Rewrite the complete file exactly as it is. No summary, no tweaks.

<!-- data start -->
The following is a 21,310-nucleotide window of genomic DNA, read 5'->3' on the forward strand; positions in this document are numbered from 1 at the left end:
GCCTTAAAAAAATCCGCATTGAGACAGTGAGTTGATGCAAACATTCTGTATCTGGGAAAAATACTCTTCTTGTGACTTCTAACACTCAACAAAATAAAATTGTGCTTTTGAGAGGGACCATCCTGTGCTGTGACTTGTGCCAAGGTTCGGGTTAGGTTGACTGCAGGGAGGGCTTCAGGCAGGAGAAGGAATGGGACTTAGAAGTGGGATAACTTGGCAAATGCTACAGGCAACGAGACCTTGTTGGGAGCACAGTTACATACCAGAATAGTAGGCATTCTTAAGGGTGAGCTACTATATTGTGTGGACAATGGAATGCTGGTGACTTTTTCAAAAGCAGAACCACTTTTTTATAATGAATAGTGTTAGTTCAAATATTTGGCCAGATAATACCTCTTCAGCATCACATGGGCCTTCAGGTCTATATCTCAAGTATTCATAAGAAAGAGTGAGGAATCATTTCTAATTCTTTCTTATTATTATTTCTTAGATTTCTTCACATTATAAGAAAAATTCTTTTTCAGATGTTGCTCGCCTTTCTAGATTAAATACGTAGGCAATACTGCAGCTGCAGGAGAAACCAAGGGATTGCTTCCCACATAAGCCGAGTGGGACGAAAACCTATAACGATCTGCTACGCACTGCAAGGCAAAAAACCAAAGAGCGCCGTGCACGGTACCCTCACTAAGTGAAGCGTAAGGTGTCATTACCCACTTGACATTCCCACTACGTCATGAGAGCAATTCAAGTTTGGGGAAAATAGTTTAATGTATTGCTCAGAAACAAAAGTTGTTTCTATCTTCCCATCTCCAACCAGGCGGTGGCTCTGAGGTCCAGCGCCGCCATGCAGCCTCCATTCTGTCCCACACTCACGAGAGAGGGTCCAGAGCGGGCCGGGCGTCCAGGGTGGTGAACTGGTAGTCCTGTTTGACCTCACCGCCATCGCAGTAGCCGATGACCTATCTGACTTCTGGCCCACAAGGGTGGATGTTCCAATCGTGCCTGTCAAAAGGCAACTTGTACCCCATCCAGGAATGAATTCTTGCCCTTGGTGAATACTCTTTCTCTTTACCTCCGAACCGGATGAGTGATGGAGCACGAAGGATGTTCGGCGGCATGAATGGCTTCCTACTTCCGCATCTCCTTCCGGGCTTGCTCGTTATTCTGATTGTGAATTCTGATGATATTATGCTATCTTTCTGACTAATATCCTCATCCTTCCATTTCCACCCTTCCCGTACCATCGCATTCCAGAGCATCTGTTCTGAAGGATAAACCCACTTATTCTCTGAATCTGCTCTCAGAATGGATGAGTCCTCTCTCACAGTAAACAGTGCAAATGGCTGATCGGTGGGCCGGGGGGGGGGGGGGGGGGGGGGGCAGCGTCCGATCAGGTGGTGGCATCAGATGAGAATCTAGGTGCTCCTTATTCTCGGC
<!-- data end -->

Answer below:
The following is a 21,310-nucleotide window of genomic DNA, read 5'->3' on the forward strand; positions in this document are numbered from 1 at the left end:
GCCTTAAAAAAATCCGCATTGAGACAGTGAGTTGATGCAAACATTCTGTATCTGGGAAAAATACTCTTCTTGTGACTTCTAACACTCAACAAAATAAAATTGTGCTTTTGAGAGGGACCATCCTGTGCTGTGACTTGTGCCAAGGTTCGGGTTAGGTTGACTGCAGGGAGGGCTTCAGGCAGGAGAAGGAATGGGACTTAGAAGTGGGATAACTTGGCAAATGCTACAGGCAACGAGACCTTGTTGGGAGCACAGTTACATACCAGAATAGTAGGCATTCTTAAGGGTGAGCTACTATATTGTGTGGACAATGGAATGCTGGTGACTTTTTCAAAAGCAGAACCACTTTTTTATAATGAATAGTGTTAGTTCAAATATTTGGCCAGATAATACCTCTTCAGCATCACATGGGCCTTCAGGTCTATATCTCAAGTATTCATAAGAAAGAGTGAGGAATCATTTCTAATTCTTTCTTATTATTATTTCTTAGATTTCTTCACATTATAAGAAAAATTCTTTTTCAGATGTTGCTCGCCTTTCTAGATTAAATACGTAGGCAATACTGCAGCTGCAGGAGAAACCAAGGGATTGCTTCCCACATAAGCCGAGTGGGACGAAAACCTATAACGATCTGCTACGCACTGCAAGGCAAAAAACCAAAGAGCGCCGTGCACGGTACCCTCACTAAGTGAAGCGTAAGGTGTCATTACCCACTTGACATTCCCACTACGTCATGAGAGCAATTCAAGTTTGGGGAAAATAGTTTAATGTATTGCTCAGAAACAAAAGTTGTTTCTATCTTCCCATCTCCAACCAGGCGGTGGCTCTGAGGTCCAGCGCCGCCATGCAGCCTCCATTCTGTCCCACACTCACGAGAGAGGGTCCAGAGCGGGCCGGGCGTCCAGGGTGGTGAACTGGTAGTCCTGTTTGACCTCACCGCCATCGCAGTAGCCGATGACCTATCTGACTTCTGGCCCACAAGGGTGGATGTTCCAATCGTGCCTGTCAAAAGGCAACTTGTACCCCATCCAGGAATGAATTCTTGCCCTTGGTGAATACTCTTTCTCTTTACCTCCGAACCGGATGAGTGATGGAGCACGAAGGATGTTCGGCGGCATGAATGGCTTCCTACTTCCGCATCTCCTTCCGGGCTTGCTCGTTATTCTGATTGTGAATTCTGATGATATTATGCTATCTTTCTGACTAATATCCTCATCCTTCCATTTCCACCCTTCCCGTACCATCGCATTCCAGAGCATCTGTTCTGAAGGATAAACCCACTTATTCTCTGAATCTGCTCTCAGAATGGATGAGTCCTCTCTCACAGTAAACAGTGCAAATGGCTGATCGGTGGGCCGGGGGGGGGGGGGGGGGGGGGGGCAGCGTCCGATCAGGTGGTGGCATCAGATGAGAATCTAGGTGCTCCTTATTCTCGGC